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Journal Cover Disability Studies Quarterly
  [25 followers]  Follow
    
  This is an Open Access Journal Open Access journal
   ISSN (Print) 1041-5718 - ISSN (Online) 2159-8371
   Published by Ohio State University Homepage  [3 journals]
  • Introduction

    • Authors: Allyson Day, Kim E. Nielsen
      Abstract: No abstract available
      PubDate: 2016-08-22
      Issue No: Vol. 36, No. 3 (2016)
       
  • Aberrations in the Body and in the Body Politic: The Eighteenth-Century
           Life of Benjamin Lay, Disabled Abolitionist

    • Authors: Nathaniel Smith Kogan
      Abstract: This article re-evaluates traditional interpretations and presentations of the (in)-famous eighteenth century Quaker abolitionist, Benjamin Lay, by arguing that his physical disability provided the foundation for his advocacy to eliminate slaveholding amongst his fellow Friends. The article will first establish the historical context Benjamin Lay's life and transatlantic travels to explain the roots of his abolitionist advocacy. Then, this article will analyze Lay's radical abolitionism both within the context of eighteenth-century Quaker antislavery and through the lens of disability history. This methodological approach will reveal that Lay displayed a clear awareness of his non-conforming body and the ways that its marginalizing effects empowered him to radically challenge the Quaker slaveholding establishment. The article will then analyze Lay's All Slave-Keepers, Apostates and argue that Lay rhetorically constructed his own disability in this text through both a religious lens and through the emerging Enlightenment concept of human aberrance and hierarchy. Finally, the article will conclude by analyzing some of the earliest visual representations of Lay's strange body and contend that the context in which they were commissioned and circulated forged a positive connection between Lay's disability and his abolitionist accomplishments.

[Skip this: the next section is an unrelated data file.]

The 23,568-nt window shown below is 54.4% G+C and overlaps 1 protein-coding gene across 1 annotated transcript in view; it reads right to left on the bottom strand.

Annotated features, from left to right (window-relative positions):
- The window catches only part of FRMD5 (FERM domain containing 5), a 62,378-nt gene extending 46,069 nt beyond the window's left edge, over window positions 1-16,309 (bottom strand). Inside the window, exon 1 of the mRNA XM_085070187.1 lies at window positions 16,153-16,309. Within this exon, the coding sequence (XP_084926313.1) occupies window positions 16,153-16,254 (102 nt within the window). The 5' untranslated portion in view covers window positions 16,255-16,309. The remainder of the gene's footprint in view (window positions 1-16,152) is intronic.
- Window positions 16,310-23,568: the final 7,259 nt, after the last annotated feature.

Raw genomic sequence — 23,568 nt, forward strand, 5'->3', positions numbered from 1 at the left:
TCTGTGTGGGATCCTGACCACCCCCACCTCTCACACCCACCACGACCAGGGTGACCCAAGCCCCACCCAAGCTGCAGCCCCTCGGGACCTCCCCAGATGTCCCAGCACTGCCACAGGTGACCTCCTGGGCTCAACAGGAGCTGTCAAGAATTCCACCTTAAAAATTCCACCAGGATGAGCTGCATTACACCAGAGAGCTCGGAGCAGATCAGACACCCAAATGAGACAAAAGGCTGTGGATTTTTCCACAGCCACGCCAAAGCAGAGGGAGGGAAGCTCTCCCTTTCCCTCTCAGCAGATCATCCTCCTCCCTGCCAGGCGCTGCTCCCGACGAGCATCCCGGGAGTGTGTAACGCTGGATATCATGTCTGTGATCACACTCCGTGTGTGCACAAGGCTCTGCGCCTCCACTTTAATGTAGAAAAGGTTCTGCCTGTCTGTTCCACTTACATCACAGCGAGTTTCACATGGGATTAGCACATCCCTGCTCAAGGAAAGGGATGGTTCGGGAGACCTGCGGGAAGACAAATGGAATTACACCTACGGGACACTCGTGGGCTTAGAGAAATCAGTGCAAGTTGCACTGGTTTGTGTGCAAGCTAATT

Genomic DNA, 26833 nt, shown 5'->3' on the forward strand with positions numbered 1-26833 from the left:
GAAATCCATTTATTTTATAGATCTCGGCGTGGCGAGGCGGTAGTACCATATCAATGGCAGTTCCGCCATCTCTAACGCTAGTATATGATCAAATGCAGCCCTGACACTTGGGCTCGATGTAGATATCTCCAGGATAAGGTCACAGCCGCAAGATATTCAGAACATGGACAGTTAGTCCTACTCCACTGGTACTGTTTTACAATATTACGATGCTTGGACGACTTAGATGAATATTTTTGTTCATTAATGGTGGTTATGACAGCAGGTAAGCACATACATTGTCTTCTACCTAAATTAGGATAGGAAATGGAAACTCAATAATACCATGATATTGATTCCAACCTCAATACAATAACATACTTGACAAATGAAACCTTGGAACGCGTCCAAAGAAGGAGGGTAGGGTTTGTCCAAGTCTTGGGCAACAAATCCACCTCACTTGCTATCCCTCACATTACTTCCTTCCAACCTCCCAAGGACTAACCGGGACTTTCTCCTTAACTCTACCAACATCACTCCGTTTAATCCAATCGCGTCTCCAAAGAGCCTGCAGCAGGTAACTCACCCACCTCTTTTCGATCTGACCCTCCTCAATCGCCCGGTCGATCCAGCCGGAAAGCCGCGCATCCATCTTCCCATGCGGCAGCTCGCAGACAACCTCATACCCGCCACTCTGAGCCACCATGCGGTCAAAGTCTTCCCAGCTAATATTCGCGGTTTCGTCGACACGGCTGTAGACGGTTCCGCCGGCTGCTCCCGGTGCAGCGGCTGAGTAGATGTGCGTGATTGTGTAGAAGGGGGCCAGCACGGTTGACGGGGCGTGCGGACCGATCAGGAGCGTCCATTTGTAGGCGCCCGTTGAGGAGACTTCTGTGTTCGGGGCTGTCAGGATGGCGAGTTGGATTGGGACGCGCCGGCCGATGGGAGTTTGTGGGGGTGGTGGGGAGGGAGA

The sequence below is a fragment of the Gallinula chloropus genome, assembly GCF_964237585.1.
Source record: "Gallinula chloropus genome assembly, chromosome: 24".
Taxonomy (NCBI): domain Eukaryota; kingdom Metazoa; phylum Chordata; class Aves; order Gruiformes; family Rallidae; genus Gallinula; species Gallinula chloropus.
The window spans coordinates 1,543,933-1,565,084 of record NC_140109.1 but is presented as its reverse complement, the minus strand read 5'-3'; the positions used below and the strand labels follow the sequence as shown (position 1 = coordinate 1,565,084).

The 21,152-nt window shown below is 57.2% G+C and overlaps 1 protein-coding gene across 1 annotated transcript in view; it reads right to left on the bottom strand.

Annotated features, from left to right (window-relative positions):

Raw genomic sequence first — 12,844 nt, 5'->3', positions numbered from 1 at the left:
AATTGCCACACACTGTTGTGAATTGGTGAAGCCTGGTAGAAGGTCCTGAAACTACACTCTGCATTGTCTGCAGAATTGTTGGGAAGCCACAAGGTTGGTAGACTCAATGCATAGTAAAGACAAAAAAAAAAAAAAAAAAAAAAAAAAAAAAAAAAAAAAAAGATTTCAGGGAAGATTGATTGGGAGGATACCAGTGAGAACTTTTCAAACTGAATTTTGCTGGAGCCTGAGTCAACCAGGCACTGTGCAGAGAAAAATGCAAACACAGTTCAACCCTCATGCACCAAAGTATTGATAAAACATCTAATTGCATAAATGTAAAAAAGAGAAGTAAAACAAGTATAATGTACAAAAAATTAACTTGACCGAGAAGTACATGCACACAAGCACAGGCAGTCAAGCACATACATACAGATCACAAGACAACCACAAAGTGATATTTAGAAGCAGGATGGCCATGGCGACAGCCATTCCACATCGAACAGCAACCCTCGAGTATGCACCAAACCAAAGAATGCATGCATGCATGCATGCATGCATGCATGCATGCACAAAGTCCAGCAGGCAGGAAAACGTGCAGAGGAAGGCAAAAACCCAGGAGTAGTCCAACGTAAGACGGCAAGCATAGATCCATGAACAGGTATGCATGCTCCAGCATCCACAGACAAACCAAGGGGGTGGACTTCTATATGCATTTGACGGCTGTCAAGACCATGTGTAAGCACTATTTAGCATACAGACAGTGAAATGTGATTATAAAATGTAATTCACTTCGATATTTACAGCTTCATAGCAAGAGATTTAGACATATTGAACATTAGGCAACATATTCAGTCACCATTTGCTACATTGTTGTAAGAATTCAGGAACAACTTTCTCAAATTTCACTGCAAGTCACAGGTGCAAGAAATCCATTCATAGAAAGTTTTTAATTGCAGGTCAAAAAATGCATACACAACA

PubDate: 2016-08-22
      Issue No: Vol. 36, No. 3 (2016)
       
  • Review of Civil Disabilities: Citizenship, Membership, and Belonging

    • Authors: Stacy Anne Clifford Simplican
      Abstract: No abstract available
      PubDate: 2016-08-22
      Issue No: Vol. 36, No. 3 (2016)
       
  • Review of DisCrit: Disability Studies and Critical Race Theory in
           Education

    • Authors: Phil Smith
      Abstract: No abstract available
      PubDate: 2016-08-22
      Issue No: Vol. 36, No. 3 (2016)
       
  • Review of Acts of Conspicuous Consumption: Performance Culture and
           American Charity Practices

    • Authors: Leon J Hilton
      Abstract: No abstract available
      PubDate: 2016-08-22
      Issue No: Vol. 36, No. 3 (2016)
       
  • The Journey of a Hospital Gown: Performing Needlework

    • Authors: Jennifer Talia Frances Richardson
      Abstract: This essay explores issues surrounding psychiatric hospitalization through the intersection of creative writing and artmaking. The writing reflects on four artworks by the author created from appropriated hospital gowns that reflect on issues of representation and historical and contemporary experiences of hospitalization for mental disabilities including questions surrounding dignity, wellness, family, asylum tourism, psychiatric photography, and objectification.
      PubDate: 2016-08-22
      Issue No: Vol. 36, No. 3 (2016)
       
  • Dominant Health Discourses in Action: Constructing People with
           Disabilities as the "Inadmissible Other" in Canadian Immigration